5. How much do carbon offsets cost?
To offset a round-trip flight between New York and London, a donation of $10 could be paid to a program in Latin America that provides stoves to replace wood burning or coal stoves which produce harmful smoke. Cool Effect© estimates that one new stove could reduce three metric tons of carbon emissions per year. Voluntary carbon offset prices can range anywhere from $0.10 to $44.80 per metric tonne, depending on the vendor and the projects you invest in. How many CO2 emissions does your flight generate? Here are some calculators to try: United Airlines, Jet Blue and Delta.
Alternatively, you may wish to consider a single offset purchase at the end of each quarter or year, based on the cumulative flights you’ve taken or to offset your full footprint to include household activities.
6. How can travelers determine which programs are credible?
When buying carbon offsets to compensate for your travel pollution, you want to ensure you find a reputable program that:
- Is transparent with clearly defined information on how the emission reduction works and how it’s accounted for.
- Is vetted by third-party group that actively monitors projects and ensure they’re providing a real reduction in carbon.
- Tags emission reductions so that each metric ton gets a unique serial number – without one, the same emissions reductions could get sold over and over. You also need to look for projects that are truly additional, meaning it wasn’t an already-existing effort now being advertised as a carbon offset.
- Has reserves to account for future reversals. (For example, if you’re paying to plant a tree and the tree dies, the program should have a plan to make up for the carbon deficit.)
The United Nations Framework Convention on Climate Change has a full list of UNFCCC certified projects that reduce, avoid or remove greenhouse gas emissions from the atmosphere. The projects are implemented in developing countries and are rewarded with Certified Emission Reductions (CERs), a type of carbon offset measured in tonnes of CO2 equivalent. The CERs are available for everyone to purchase to offset emissions or in support of the projects. The full contributions go directly to the projects.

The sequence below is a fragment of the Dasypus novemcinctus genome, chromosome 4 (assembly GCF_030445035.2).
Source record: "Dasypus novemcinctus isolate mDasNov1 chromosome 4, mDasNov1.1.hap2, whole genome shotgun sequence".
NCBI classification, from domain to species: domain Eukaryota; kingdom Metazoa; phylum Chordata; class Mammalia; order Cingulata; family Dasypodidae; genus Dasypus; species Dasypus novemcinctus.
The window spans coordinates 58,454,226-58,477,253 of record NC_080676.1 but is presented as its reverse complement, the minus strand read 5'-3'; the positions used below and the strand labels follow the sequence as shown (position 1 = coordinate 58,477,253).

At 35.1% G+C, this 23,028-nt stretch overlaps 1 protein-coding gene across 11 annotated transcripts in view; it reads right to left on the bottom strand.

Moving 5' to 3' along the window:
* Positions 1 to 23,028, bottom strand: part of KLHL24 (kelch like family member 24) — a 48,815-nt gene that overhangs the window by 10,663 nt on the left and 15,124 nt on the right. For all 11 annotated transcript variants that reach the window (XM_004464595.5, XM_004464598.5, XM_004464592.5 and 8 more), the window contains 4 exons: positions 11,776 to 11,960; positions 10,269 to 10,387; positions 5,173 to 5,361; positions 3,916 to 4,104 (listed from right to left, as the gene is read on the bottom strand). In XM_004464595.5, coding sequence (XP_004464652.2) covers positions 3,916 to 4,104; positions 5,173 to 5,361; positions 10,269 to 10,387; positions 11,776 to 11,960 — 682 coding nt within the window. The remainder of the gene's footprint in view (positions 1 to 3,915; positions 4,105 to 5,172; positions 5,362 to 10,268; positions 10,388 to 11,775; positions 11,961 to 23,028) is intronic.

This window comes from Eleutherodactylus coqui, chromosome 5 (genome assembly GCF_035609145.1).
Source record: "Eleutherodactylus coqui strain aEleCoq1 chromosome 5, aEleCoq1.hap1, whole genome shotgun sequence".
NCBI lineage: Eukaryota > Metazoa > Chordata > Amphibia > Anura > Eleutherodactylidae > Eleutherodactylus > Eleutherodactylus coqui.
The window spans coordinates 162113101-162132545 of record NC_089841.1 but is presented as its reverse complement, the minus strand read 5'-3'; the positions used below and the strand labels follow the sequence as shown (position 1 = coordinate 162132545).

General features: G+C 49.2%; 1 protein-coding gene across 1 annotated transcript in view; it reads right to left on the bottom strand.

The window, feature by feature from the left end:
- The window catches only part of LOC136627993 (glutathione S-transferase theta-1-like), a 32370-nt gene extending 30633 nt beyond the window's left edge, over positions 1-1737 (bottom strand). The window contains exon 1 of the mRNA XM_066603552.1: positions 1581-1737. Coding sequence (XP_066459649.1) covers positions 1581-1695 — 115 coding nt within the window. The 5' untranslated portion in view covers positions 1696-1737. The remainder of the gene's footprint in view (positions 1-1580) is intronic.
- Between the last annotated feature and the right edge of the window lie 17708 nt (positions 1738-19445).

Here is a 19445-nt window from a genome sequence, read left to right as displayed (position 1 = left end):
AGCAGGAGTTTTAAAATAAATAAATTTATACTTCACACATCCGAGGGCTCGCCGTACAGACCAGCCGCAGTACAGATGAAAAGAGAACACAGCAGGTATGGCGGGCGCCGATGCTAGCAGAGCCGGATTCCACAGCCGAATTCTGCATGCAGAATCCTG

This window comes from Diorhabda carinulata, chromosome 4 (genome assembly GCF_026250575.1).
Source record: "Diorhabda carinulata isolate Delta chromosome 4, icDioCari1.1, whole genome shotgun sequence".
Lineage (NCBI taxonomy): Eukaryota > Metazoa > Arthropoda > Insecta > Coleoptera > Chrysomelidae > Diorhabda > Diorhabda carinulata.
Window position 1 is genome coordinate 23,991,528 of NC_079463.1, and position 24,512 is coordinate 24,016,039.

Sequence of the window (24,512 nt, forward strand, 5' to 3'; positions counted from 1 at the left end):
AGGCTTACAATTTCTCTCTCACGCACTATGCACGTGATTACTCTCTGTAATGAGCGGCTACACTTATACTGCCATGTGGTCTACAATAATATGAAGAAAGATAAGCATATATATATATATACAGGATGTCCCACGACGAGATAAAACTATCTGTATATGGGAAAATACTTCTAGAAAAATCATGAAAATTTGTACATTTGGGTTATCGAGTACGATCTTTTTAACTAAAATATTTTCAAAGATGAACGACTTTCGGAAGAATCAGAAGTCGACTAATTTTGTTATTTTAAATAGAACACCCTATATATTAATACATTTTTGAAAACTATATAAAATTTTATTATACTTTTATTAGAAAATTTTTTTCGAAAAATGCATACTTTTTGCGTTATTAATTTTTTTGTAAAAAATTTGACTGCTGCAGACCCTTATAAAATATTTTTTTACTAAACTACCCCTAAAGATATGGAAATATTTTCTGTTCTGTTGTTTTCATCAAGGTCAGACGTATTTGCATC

7. Are carbon offsets tax-deductible?
Yes. If you’re supporting a project that’s registered as a 501(c) (3) nonprofit organization, you can make your purchase tax-deductible. That means you get to reduce your impact on the environment and maybe ease your tax burden at the same time.
8. What are other ways to be a green traveler than purchasing carbon offsets?
There are other ways you can reduce your carbon footprint from air travel, including choosing non-stop flights when possible, and avoiding first/business class since spacious seats take up more space accounting for a greater amount of fuel used per passenger. The most effective way to reduce your CO2 emissions is to reduce your fossil fuel consumption. This could also mean having a teleconference instead of traveling for a meeting. If you do travel, you can reduce your footprint by taking vacations closer to home, taking a bus, train or fuel-efficient vehicle instead of a short flight, or booking a flight on a more fuel-efficient aircraft.
While our high carbon footprint from air travel is an inconveient truth, we must not be deterred by it. Our humanitarian work is meaninful and critical, and without it we face even greater greater consequences of climate change and the resulting disasters and human suffering. Let’s adopt a new year’s resolution that helps our planet in 2020 and for years to come.
Happy green travels and a prosperous 2020!
Want to estimate your impact on the environment? Try this carbon footprint calculator today!